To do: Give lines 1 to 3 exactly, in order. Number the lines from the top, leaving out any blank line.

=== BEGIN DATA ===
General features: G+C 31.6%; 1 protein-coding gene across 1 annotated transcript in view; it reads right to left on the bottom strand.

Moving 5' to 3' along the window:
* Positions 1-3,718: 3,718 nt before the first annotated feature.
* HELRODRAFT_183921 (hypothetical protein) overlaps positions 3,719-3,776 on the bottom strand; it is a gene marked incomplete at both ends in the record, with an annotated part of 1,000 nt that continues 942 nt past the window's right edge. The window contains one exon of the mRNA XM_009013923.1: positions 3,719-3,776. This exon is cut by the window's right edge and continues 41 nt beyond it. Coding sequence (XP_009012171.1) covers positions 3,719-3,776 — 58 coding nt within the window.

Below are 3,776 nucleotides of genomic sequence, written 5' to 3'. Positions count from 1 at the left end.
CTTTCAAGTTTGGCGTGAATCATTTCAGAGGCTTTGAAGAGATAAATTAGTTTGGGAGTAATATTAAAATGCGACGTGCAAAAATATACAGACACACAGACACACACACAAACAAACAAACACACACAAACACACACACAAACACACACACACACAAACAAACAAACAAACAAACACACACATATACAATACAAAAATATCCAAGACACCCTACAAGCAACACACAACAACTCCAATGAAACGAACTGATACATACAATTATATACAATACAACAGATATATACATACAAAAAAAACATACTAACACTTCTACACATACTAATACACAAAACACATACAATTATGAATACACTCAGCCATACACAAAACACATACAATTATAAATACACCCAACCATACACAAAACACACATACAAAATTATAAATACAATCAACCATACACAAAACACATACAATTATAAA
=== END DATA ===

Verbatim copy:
General features: G+C 31.6%; 1 protein-coding gene across 1 annotated transcript in view; it reads right to left on the bottom strand.

Moving 5' to 3' along the window:
* Positions 1-3,718: 3,718 nt before the first annotated feature.